By Steven Ellis, former Chicago Cubs pitching pro
You're ahead in the count 0-2. You are a typical high school pitcher that
has somewhat decent command of 2 pitches-fastball & curve. Let's say
that you are a RHP working to a RHH. What do you do next? Here are a
First of all, I hope that your catcher has been trained properly. As a
pitching coach, I would not want any pitch thrown above the knees in
this situation (the exception might be when you have an unbelievable,
blazing fastball that you haven't just shown him). So, your target (the
catcher's glove) should be held below the hitter's knees. Remember that
since you are on a mound, you are substantially "taller" than the hitter
and you are throwing on a downward plane. Since the ball is moving downward as it's approaching the target (either a fastball or curve) a pitch
that crosses the plate knee-high will hit the catcher's glove below the
knees. Your catcher can give the sign with his feet close together and with
his body upright but after the sign is given, he should spread his feet apart
and bend forward at the waist to make himself as "short" as possible. If the
glove is held low and he makes himself short, you, as the pitcher, will see a
very small/short image that will help you get the ball DOWN.
OK. You've decided to pitch down because a pitch at or below the knees is
usually the most difficult for a batter to hit well. Next, you have to decide
whether to throw the fastball or the hook. If you got him out on an 0-2 pitch
earlier in the game, he will be looking for that pitch again so just give him the
other one. Also, if you threw an 0-2 pitch that worked to the previous hitter
in the same inning (or even two hitters earlier) give him the other pitch.
Otherwise, why not go with the fastball since it's probably your most accurate pitch.
Let's say that you choose a fastball-down. You are either going to come
inside or go outside (you wouldn't groove one on 0-2, even if it's low).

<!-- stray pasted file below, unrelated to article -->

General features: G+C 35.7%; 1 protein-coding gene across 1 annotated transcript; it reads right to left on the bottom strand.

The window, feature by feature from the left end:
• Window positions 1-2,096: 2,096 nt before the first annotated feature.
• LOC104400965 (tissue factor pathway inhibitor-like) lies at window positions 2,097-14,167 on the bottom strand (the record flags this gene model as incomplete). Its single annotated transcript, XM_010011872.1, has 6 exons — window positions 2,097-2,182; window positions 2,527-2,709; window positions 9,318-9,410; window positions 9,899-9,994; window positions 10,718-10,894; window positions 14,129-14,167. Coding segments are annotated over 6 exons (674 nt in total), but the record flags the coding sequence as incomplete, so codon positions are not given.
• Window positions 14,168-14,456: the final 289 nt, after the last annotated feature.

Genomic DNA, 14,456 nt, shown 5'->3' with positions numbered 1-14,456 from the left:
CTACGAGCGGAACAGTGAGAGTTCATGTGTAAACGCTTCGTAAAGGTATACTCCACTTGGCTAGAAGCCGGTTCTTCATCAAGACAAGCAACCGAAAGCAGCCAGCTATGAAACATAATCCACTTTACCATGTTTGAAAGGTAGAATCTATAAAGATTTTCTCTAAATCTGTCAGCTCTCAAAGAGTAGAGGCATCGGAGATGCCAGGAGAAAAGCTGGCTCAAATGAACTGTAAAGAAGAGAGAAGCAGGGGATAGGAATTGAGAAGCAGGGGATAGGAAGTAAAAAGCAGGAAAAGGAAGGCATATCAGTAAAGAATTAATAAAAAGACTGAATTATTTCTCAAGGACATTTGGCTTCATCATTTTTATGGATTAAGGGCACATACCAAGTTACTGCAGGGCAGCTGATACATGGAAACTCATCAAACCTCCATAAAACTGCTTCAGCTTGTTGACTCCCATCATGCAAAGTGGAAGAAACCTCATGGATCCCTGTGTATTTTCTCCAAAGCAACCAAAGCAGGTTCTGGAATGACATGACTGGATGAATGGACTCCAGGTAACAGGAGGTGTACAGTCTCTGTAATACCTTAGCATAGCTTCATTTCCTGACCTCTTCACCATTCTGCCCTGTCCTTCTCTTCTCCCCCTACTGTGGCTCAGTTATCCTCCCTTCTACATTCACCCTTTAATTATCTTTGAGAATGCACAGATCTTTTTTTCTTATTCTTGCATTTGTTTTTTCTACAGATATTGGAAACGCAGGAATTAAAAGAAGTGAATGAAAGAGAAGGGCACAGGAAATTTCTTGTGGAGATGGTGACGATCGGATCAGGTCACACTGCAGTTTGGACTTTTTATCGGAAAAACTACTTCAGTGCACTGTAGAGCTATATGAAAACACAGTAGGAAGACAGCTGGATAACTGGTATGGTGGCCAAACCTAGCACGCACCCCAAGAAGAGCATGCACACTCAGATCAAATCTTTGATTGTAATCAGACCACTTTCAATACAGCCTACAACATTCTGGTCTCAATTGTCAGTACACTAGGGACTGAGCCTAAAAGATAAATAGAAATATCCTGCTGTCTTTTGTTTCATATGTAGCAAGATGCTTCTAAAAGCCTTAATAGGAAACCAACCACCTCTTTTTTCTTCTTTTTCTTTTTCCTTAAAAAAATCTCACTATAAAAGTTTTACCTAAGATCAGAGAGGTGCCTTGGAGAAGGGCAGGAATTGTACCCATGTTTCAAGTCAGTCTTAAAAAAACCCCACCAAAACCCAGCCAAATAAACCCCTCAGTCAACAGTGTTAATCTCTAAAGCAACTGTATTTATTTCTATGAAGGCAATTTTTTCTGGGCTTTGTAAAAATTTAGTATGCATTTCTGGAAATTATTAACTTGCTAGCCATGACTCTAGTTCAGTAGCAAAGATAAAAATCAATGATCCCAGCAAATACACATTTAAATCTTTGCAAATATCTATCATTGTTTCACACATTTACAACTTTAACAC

If the hitter is really crowding the plate or if he leans out over the plate
while swinging, your catcher should set up on the inside corner. The hitter
shouldn't even be able to touch that! If the hitter positions himself at a
normal distance, the glove should be at least eight inches (maybe more)
off the corner. If the batter reaches out and fouls off the outside pitch,
you could consider coming down-and-in on the next pitch. Just make sure
that it's "in" enough if he's not crowding the plate.
Let's say that you decided to go with the hook. In this situation the hitter
probably wouldn't be surprised to see a curve. For this reason it should not
be thrown for a strike. Normally, the only time a curve should be thrown for
a strike is on fastball counts when the hitter is sure that he'll get a fastball. On an 0-2 count the curve should be thrown so as to breaklow-and-away.
This is certainly not the only strategy that a "two-pitch-pitcher" can use
for this situation but it usually works pretty well for my pitchers. Or you
could develop complete command of 3 pitches like Pedro Martinez.
If you'd like to receive more of my best tips and techniques to throw harder with better control while reducing the risk of injury, I invite you to subscribe to my free baseball pitching tips here: www.pitchingtips.com/free
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